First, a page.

Following the 2nd Greater Mekong Sub-region Agriculture Ministers’ Meeting (GMS AMM-2) in Siem Reap, Cambodia in September 2017, a lab capacity-building initiative was launched by Food Industry Asia (FIA) and the Asian Development Bank (ADB) to address the inability of many developing countries to test for food contaminants of trade impact concerns, such as aflatoxins, pesticides and veterinary drug residues. Testing forms an essential part of the verification process to ensure food safety controls are effective and are being employed. This initiative also aims to improve the technical competence of food safety management and detection practices throughout the food supply chain.
The lack of verification results in a loss of trust in the supply chain and lack of cross-recognition of certificates of analysis, which in turn can devalue the commodities and close some export markets. This FIA-ADB initiative aims to prevent that from happening. The lack of analytical capacity prevents health authorities from evaluating the exposure of their population to contaminants, participation in discussions on Codex standards and enter new trade channels. This could also lead to the adoption of limits that are unrealistic for the country and that can become non-tariff trade barriers leading to trade disruption.
Through the multi-stakeholder partnership, FIA is committed to support the six GMS countries – Cambodia, China, specifically Yunnan province and the Guangxi Zhuang Autonomous Region, Laos, Myanmar, Thailand, and Vietnam – in building capacity and strengthening food safety systems across the region.
Opening speech by Dr Dubois for the laboratory capacity building training week in Can Tho City
Phases 1 & 2 of the project has been completed, the former focusing on training in methods of determination for mycotoxins held in December 2017, and the latter concentrating on training of the trainers, held in February 2018. Both sessions took place at the Waters Cooperation Lab in Singapore.
Phase 3 will commence with an in-country pilot and will take place from 8-12 October in Vietnam. It will revolve around reproducing the training that they have undergone in Singapore and will be held in the National Agro Forestry-Fisheries Quality Assurance Department (NAFIQAD) Laboratory in Can Tho City, Vietnam. This pilot will be attended by 12 government scientists from various locations in Vietnam and co-funded by the Ministry of Agriculture and Rural Development (MARD).
Analyst using Vicam rapid test to check for mycotoxins during the laboratory capacity building training week
“The innovative concept and method of the training, which has been successfully piloted in regional countries and based on both advanced knowledge developed and transferred by international experts and meeting requirements of national practical operating functions, received strong support from the Vietnamese Government. Improvement of its currently limited laboratory testing capacity will contribute significantly to deal with food safety control and is key to help the country’s agro-foods to link with regional and global value chains in a sustainable manner”, said Le Truong Son, National Secretariat Specialist for Vietnam from GMS Core Agriculture Support Program under ADB.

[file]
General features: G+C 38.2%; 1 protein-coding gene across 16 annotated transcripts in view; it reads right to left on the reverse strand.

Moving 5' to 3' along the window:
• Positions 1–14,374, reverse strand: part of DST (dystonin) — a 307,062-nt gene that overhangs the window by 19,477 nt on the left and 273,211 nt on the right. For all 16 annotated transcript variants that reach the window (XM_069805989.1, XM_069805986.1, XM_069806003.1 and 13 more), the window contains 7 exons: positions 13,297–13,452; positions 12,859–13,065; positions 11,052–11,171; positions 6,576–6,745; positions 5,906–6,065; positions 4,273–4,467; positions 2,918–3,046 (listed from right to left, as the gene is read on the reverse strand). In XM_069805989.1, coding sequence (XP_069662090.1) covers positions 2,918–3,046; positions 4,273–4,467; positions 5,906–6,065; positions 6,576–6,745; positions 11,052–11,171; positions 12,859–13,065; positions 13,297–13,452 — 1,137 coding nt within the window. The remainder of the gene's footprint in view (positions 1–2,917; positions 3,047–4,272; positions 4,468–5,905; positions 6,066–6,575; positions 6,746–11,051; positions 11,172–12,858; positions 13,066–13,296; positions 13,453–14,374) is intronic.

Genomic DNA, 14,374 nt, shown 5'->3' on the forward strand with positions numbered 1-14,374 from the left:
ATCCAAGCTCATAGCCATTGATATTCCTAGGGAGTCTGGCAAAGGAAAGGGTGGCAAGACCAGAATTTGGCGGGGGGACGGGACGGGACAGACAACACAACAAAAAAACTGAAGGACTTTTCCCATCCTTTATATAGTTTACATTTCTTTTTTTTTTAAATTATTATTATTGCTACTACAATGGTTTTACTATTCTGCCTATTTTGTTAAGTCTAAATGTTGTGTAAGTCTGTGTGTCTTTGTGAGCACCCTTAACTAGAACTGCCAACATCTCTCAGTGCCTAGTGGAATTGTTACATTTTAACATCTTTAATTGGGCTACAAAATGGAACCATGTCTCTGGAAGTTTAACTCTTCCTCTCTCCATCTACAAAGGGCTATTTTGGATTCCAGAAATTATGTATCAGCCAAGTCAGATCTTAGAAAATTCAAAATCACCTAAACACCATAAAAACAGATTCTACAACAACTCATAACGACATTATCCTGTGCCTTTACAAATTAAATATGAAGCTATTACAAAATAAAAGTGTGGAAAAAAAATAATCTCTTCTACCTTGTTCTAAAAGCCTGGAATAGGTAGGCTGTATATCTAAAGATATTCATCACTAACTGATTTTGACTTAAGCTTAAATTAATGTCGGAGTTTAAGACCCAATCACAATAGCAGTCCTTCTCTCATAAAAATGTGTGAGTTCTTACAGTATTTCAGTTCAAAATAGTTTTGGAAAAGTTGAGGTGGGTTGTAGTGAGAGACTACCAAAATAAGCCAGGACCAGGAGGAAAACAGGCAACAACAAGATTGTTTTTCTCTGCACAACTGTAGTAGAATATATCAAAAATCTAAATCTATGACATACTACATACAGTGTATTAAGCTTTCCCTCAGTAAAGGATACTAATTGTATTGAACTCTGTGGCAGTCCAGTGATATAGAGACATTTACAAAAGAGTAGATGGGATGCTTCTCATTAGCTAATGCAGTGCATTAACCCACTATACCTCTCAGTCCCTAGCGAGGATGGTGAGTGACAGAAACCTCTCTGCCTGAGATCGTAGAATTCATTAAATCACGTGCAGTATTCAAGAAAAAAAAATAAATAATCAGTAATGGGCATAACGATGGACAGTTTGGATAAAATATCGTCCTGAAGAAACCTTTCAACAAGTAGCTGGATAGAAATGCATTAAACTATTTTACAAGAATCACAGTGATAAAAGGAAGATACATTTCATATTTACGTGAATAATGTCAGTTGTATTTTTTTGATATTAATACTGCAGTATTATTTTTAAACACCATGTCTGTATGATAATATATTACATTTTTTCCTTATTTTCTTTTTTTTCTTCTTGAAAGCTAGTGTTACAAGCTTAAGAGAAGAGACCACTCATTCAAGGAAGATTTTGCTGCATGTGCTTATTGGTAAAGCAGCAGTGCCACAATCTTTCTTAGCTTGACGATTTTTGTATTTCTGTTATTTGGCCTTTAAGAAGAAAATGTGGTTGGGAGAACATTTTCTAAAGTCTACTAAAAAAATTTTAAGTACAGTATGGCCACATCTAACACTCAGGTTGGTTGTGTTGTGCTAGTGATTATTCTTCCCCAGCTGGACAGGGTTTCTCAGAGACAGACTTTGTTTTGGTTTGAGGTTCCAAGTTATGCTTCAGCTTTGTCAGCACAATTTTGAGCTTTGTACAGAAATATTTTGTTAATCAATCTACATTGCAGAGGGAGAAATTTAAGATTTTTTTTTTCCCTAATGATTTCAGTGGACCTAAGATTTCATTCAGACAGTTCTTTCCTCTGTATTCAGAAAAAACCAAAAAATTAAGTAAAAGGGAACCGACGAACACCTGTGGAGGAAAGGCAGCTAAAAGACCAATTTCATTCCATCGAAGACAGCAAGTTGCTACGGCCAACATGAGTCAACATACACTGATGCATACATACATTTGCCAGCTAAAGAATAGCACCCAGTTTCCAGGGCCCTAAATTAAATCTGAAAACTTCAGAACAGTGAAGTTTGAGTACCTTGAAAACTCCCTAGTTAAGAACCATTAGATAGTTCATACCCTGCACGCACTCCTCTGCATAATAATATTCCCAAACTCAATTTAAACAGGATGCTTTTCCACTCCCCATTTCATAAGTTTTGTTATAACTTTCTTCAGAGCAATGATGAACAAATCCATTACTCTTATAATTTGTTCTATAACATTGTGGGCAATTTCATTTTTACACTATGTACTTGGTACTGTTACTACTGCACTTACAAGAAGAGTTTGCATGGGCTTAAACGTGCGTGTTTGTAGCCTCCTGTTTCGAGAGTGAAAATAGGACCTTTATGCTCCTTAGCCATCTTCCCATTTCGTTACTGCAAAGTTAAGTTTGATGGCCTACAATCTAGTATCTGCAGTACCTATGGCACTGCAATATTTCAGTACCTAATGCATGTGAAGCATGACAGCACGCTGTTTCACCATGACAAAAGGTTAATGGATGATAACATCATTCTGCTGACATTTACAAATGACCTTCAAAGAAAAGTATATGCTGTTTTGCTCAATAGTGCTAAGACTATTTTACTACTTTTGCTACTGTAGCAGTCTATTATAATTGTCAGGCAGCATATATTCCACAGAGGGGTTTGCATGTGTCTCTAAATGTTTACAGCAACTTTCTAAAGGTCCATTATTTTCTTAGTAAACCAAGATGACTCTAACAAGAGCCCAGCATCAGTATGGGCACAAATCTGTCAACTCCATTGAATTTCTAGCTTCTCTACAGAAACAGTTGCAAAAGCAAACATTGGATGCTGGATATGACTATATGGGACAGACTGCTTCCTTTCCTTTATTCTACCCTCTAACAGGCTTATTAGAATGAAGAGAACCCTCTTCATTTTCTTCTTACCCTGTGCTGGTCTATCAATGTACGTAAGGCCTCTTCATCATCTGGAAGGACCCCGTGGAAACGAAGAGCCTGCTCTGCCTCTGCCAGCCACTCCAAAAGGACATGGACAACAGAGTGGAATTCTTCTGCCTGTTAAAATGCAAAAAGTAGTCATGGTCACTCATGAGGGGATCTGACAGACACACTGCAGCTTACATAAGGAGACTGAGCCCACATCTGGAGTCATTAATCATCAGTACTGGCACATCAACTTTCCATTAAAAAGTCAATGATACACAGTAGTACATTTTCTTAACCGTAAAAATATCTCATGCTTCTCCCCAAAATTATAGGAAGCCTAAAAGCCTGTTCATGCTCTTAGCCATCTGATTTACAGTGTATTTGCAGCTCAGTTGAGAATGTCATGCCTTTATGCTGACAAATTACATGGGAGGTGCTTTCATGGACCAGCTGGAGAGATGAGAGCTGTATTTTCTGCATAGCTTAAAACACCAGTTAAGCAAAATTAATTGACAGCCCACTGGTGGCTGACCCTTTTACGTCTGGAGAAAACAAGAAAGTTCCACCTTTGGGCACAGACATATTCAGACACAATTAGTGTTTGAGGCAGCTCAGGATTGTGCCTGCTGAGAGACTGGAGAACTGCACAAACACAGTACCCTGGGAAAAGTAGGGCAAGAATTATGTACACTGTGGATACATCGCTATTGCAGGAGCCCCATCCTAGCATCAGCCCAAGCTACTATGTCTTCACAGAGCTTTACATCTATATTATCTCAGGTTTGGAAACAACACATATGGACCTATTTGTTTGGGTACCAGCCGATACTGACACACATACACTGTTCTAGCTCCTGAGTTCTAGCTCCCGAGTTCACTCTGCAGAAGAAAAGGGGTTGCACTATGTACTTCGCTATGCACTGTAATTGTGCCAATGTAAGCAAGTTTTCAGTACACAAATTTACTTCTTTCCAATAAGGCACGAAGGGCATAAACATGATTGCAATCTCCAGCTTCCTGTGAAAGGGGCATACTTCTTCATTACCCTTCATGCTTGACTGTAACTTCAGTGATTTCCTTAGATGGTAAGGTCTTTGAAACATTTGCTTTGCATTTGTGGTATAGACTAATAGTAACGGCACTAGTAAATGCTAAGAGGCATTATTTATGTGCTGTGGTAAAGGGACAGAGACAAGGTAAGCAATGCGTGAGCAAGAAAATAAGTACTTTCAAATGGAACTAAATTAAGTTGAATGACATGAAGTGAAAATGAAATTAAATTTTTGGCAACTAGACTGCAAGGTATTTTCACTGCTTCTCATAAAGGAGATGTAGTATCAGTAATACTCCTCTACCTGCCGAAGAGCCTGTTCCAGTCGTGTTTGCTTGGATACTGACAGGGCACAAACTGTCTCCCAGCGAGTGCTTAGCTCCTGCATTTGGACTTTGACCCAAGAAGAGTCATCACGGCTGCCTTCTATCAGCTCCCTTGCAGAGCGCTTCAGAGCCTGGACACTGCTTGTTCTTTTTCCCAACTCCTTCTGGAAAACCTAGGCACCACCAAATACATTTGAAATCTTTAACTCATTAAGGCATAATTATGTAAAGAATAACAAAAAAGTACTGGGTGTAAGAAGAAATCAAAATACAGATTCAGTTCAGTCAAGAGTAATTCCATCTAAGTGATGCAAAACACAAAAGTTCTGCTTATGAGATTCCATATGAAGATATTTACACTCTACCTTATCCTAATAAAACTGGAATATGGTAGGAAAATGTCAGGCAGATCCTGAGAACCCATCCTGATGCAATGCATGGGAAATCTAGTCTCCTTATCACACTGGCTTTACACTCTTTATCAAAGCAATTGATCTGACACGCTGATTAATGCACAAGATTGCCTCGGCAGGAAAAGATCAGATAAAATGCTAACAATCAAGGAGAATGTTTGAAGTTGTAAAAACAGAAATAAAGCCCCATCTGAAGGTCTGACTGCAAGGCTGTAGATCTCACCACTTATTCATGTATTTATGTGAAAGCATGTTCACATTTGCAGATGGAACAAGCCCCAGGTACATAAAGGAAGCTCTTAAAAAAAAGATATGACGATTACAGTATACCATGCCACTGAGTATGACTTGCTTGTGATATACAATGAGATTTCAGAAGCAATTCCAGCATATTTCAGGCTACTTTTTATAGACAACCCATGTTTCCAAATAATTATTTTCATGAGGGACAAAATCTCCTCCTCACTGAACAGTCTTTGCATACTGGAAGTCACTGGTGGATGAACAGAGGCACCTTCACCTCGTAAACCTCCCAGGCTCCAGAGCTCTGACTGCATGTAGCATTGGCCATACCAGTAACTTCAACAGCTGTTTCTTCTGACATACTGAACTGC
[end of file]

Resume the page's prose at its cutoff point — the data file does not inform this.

The goal of the third phase is to create groups of skilled trainers who can transfer their learnings in their own organisations and for them to become trainers themselves on new food safety techniques. The third phase will be led by the newly-trained scientists from Vietnam, and they will be supported by Dr. Janie Dubois, an academic expert from the International Food Safety Training laboratory (IFSTL). The pilot will serve as a basis for the upscaling of a number of scientists on aflatoxin testing and analysis in all the GMS countries.
Analysts preparing samples for UPLC-FLD
Dr Dubois shared that the food industry in Vietnam is on a very steep path of growth and the regulatory authorities understand the importance of the risk analysis cycle, which requires using laboratory testing as a verification of a successful food safety system. Investments in technology are progressing well so it is the perfect time to train the scientists and analysts. She added that the aim of this multi-phase program is “to educate on fit-for-purpose methods of analysis, but also to create a network of analysts who understand both the science and the trade requirements at play, which are both important to select methods and to participate in international conversations such as the Codex Alimentarius Commission, the APEC and other relevant fora.” By joining the IFSTL network, Dr Dubois is confident these scientists and technicians will benefit from a large network of peers that can support the implementation of new methods and become a resource for the region.
The capacity building for the additional training of scientists in all the GMS countries will be supported by ensuring technical assistance of the ADB to assist in the implementation of the newly-endorsed GMS Strategy and Siem Reap Action Plan for 2018-2022. This initiative was sponsored by the ADB, the Ministry of Agriculture and Rural Development (MARD), FIA, and Waters Cooperation. Nestle provided in-kind contributions to Phase 2.
Collaboration across the public and private sector offers the best chance for successful and sustainable food safety capacity building efforts. With the combined effort of sponsors and contributors, FIA is committed to the development of food safety management systems. Knowledge exchange through capacity building initiatives plays an important role in building expertise & trust in the efficacy of lab testing. We believe that this initiative is the first of many potential training activities that will take place in the GMS.